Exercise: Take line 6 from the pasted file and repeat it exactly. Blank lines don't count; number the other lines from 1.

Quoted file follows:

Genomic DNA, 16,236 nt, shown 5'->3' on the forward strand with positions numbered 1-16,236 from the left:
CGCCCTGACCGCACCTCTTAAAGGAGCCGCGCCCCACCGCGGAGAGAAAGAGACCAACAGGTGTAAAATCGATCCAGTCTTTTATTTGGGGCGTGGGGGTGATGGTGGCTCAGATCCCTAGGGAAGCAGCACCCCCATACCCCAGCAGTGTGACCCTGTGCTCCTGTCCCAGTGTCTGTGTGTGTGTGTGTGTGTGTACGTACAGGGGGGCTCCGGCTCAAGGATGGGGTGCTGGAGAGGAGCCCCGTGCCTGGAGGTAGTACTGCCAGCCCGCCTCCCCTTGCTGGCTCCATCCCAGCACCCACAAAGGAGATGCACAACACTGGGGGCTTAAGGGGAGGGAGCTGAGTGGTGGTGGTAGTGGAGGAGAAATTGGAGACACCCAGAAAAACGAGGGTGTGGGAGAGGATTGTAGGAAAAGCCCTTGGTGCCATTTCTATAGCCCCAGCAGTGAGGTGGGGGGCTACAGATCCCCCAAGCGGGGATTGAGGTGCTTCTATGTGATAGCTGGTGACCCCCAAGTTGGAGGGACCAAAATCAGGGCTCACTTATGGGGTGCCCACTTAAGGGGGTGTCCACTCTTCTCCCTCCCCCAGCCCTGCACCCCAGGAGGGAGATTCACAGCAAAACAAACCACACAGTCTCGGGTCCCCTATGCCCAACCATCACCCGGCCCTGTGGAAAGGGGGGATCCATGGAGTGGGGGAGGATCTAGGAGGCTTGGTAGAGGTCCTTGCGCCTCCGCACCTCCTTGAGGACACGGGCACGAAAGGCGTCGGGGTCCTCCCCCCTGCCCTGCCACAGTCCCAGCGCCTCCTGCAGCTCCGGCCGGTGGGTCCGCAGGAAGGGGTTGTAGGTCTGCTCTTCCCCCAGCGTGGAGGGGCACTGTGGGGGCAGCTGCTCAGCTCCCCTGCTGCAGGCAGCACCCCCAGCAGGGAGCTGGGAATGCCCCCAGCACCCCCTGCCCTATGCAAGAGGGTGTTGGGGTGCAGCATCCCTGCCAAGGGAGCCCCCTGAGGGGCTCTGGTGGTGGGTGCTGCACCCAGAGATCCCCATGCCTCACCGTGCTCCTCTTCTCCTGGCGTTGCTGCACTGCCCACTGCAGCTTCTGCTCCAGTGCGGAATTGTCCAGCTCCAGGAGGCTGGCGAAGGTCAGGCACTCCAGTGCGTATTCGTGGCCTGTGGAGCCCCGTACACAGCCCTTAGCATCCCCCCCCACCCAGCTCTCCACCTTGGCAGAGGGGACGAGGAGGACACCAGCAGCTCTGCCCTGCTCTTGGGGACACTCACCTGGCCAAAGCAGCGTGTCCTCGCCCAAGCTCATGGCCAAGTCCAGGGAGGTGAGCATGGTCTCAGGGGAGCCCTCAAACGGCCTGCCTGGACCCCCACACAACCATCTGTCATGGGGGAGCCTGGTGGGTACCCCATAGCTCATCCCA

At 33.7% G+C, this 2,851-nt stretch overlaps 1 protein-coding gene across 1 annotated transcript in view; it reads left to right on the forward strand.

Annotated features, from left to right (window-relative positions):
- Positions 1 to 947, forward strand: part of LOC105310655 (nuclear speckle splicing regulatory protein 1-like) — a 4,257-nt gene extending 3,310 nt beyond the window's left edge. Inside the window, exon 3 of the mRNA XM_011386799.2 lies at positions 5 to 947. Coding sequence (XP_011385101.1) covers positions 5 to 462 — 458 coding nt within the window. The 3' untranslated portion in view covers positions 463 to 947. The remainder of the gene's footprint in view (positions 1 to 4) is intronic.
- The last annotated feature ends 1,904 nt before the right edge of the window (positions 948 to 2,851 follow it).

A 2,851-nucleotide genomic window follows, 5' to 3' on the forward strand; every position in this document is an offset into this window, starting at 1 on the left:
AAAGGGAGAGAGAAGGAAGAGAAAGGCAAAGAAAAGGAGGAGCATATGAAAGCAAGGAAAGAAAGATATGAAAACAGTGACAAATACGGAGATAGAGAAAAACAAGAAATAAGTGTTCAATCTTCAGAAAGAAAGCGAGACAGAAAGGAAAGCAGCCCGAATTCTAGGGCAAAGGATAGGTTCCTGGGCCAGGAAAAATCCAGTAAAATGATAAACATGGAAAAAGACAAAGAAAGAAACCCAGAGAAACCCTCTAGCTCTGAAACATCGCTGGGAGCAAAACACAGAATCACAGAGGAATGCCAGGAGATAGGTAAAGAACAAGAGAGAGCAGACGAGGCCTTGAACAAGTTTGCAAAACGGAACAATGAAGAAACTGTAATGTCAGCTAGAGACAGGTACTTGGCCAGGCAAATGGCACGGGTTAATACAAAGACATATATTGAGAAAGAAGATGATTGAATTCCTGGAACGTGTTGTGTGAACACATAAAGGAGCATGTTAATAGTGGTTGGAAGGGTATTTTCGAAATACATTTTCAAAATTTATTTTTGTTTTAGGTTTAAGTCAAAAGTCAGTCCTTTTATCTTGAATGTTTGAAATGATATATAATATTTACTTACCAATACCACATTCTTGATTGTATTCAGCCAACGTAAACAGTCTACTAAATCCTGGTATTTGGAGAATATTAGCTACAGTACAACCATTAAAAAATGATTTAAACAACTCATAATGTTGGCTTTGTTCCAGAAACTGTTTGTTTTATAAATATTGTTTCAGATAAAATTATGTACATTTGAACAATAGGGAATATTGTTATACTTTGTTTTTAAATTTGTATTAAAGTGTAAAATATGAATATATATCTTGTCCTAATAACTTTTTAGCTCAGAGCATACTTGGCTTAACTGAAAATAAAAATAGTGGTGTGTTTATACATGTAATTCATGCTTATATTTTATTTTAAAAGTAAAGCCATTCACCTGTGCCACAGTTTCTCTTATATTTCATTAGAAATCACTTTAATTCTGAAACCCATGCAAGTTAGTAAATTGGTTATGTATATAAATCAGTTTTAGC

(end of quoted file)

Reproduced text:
- The last annotated feature ends 1,904 nt before the right edge of the window (positions 948 to 2,851 follow it).